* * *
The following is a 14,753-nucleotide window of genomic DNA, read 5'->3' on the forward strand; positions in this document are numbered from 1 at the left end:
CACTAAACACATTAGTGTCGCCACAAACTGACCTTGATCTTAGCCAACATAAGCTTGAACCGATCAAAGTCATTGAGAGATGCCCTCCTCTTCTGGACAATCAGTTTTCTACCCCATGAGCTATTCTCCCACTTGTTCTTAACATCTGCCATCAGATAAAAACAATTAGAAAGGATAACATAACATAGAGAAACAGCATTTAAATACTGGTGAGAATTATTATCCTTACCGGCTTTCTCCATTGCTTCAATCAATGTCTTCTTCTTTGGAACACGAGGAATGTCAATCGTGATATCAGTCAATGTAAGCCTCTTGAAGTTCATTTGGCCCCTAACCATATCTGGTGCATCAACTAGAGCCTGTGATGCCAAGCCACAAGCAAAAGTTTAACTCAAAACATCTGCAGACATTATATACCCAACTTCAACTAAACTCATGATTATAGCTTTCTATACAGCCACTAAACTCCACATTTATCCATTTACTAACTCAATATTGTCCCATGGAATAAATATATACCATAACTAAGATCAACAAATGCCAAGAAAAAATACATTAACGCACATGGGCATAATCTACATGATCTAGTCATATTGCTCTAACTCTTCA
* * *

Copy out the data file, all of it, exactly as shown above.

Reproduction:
The following is a 14,753-nucleotide window of genomic DNA, read 5'->3' on the forward strand; positions in this document are numbered from 1 at the left end:
CACTAAACACATTAGTGTCGCCACAAACTGACCTTGATCTTAGCCAACATAAGCTTGAACCGATCAAAGTCATTGAGAGATGCCCTCCTCTTCTGGACAATCAGTTTTCTACCCCATGAGCTATTCTCCCACTTGTTCTTAACATCTGCCATCAGATAAAAACAATTAGAAAGGATAACATAACATAGAGAAACAGCATTTAAATACTGGTGAGAATTATTATCCTTACCGGCTTTCTCCATTGCTTCAATCAATGTCTTCTTCTTTGGAACACGAGGAATGTCAATCGTGATATCAGTCAATGTAAGCCTCTTGAAGTTCATTTGGCCCCTAACCATATCTGGTGCATCAACTAGAGCCTGTGATGCCAAGCCACAAGCAAAAGTTTAACTCAAAACATCTGCAGACATTATATACCCAACTTCAACTAAACTCATGATTATAGCTTTCTATACAGCCACTAAACTCCACATTTATCCATTTACTAACTCAATATTGTCCCATGGAATAAATATATACCATAACTAAGATCAACAAATGCCAAGAAAAAATACATTAACGCACATGGGCATAATCTACATGATCTAGTCATATTGCTCTAACTCTTCA